Innovation helps rebuild Belize’s coral reef

Marine biologist Lisa Carne reaches down into a bed of coral in the Belize Barrier Reef. ©Chris Iovenko
Extensive coral bleaching and damage at Laughing Bird Caye National Park from Hurricane Iris. ©UNDP /Leilei Katof
Placencia native Dale Godfrey (right) is a fisherman, tour guide and the Chairperson of Fragments of Hope. ©UNDP /Leilei Katof
After Hurricane Iris struck, marine biologist Lisa Carne began to research techniques for saving coral reef systems in the Belize Barrier Reef. ©UNDP /Leilei Katof (left) and ©Chris Iovenko (right)
Micro-fragmenting has been a gamechanger, accelerating coral tissue regeneration by 25 to 50 times. ©Chris Iovenko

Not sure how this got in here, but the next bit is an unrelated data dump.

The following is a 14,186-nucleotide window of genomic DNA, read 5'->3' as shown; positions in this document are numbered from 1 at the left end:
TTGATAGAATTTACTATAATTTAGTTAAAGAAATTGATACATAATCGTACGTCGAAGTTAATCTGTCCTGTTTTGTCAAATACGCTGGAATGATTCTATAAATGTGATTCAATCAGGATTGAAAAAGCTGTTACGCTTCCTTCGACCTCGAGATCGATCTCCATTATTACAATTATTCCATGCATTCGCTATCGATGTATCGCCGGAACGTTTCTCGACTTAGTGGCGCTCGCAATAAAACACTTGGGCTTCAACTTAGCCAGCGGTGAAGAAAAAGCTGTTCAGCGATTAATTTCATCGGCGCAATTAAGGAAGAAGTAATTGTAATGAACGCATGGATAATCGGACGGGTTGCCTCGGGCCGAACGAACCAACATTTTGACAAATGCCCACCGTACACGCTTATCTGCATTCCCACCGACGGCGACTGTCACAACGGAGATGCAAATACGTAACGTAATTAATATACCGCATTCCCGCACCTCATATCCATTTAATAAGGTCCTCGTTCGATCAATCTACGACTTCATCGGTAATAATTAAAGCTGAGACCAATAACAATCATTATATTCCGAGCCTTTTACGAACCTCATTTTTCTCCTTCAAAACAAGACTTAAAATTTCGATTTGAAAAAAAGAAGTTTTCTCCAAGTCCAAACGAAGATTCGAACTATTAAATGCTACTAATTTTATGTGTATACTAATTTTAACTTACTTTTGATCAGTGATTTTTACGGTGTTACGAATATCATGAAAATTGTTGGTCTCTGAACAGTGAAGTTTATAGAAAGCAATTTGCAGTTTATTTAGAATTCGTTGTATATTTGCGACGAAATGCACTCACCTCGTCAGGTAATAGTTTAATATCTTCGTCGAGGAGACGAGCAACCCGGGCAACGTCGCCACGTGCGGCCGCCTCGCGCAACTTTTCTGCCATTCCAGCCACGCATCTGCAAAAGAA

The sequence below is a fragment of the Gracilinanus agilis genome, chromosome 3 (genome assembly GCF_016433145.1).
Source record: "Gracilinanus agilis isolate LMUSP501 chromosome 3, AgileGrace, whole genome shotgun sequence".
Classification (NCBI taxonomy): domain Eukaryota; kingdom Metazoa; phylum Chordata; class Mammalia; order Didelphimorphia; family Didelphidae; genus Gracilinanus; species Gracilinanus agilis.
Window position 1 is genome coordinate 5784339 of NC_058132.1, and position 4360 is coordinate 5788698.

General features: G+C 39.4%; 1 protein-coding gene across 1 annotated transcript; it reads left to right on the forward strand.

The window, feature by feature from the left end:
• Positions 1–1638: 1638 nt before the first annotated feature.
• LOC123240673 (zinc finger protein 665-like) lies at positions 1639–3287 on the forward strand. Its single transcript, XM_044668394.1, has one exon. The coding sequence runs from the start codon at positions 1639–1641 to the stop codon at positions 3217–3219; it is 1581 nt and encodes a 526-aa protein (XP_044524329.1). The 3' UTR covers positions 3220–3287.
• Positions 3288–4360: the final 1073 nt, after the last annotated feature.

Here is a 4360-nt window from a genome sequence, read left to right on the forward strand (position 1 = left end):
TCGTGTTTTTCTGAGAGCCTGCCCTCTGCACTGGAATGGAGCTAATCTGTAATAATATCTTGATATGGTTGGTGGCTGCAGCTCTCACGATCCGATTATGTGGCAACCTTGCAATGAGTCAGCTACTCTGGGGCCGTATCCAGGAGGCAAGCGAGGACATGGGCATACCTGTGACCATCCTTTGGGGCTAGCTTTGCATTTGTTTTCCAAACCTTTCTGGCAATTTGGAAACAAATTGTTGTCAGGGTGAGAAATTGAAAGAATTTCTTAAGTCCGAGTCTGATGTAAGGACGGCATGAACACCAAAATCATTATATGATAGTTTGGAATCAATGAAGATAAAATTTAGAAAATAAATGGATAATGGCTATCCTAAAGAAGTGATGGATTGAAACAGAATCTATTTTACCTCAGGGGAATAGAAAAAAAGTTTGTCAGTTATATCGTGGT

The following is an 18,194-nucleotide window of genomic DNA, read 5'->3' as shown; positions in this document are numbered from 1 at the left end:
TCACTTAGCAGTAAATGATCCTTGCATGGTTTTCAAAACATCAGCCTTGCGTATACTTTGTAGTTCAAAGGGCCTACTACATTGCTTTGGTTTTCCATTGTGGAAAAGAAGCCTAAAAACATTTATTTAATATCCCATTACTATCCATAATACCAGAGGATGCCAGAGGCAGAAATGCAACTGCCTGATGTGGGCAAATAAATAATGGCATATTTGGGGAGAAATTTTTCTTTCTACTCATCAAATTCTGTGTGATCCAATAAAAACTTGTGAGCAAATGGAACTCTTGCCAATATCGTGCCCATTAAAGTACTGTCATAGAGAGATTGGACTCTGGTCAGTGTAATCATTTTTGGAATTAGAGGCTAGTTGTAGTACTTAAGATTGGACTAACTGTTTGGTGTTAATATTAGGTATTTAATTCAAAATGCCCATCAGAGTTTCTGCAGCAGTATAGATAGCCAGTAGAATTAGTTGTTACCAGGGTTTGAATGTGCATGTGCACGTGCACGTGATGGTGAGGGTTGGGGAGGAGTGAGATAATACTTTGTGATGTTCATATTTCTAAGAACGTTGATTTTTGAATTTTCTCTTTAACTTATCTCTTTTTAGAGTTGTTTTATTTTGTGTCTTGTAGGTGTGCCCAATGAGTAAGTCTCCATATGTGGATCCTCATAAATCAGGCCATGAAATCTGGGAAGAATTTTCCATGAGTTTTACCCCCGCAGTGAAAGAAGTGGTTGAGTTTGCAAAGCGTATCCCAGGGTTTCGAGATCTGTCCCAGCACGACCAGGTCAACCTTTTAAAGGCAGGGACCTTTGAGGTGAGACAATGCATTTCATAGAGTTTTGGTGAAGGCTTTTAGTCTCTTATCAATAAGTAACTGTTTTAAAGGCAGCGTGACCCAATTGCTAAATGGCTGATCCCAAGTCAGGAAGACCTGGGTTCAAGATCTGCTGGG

Coral coverage at Laughing Bird Caye National Park has increased over 44% in 16 years from less than 6% in 2001 to over 50% by 2017. ©Fragments of Hope (left) & ©UNDP /Leilei Katof (right)
Thanks to Fragments of Hope, Belize is now home to the largest living barrier reef in the world, following the declining health of Australia’s Great Barrier Reef. ©Chris Iovenko
“Even though climate change itself may seem overwhelming or it may seem like your individual efforts don’t matter, there are smaller things you can do that impact local sites,”, says Lisa. © Fragments of Hope

Watch UNDP Belize and Fragments of Hope in action.

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